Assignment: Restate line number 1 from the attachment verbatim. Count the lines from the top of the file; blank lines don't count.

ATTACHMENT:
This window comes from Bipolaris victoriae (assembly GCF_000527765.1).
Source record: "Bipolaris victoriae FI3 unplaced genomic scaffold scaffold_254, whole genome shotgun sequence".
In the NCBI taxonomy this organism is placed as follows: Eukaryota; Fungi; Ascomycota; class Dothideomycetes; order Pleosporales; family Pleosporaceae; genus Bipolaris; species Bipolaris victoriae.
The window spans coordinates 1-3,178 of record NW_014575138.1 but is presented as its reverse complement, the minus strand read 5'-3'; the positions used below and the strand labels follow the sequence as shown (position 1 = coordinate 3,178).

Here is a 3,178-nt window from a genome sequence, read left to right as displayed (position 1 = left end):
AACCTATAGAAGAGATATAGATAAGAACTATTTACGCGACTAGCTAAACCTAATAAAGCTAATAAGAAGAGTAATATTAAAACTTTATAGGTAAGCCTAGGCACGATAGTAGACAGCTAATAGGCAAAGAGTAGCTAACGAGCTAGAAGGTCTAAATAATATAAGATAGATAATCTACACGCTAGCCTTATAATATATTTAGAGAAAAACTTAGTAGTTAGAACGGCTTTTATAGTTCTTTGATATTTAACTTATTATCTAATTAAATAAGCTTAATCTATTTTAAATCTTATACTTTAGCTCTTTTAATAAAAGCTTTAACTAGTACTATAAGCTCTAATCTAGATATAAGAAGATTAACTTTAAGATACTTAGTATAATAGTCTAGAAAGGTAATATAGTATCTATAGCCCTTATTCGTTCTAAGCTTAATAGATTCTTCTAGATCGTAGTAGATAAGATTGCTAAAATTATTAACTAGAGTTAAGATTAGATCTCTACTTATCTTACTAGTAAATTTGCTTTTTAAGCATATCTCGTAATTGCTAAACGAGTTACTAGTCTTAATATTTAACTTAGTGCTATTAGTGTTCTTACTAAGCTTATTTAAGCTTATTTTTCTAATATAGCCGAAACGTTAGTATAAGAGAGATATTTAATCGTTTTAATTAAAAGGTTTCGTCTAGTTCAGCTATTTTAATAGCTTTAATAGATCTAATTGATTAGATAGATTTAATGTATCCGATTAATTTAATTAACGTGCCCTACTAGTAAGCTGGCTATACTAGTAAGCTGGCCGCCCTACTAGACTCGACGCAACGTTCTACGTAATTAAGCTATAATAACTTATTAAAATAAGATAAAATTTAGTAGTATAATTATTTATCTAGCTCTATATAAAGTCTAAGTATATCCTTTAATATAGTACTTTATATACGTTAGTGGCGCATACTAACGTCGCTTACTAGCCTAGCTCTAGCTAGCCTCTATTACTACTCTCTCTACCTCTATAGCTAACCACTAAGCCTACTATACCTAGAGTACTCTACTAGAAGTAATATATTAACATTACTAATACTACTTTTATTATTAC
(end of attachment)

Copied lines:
This window comes from Bipolaris victoriae (assembly GCF_000527765.1).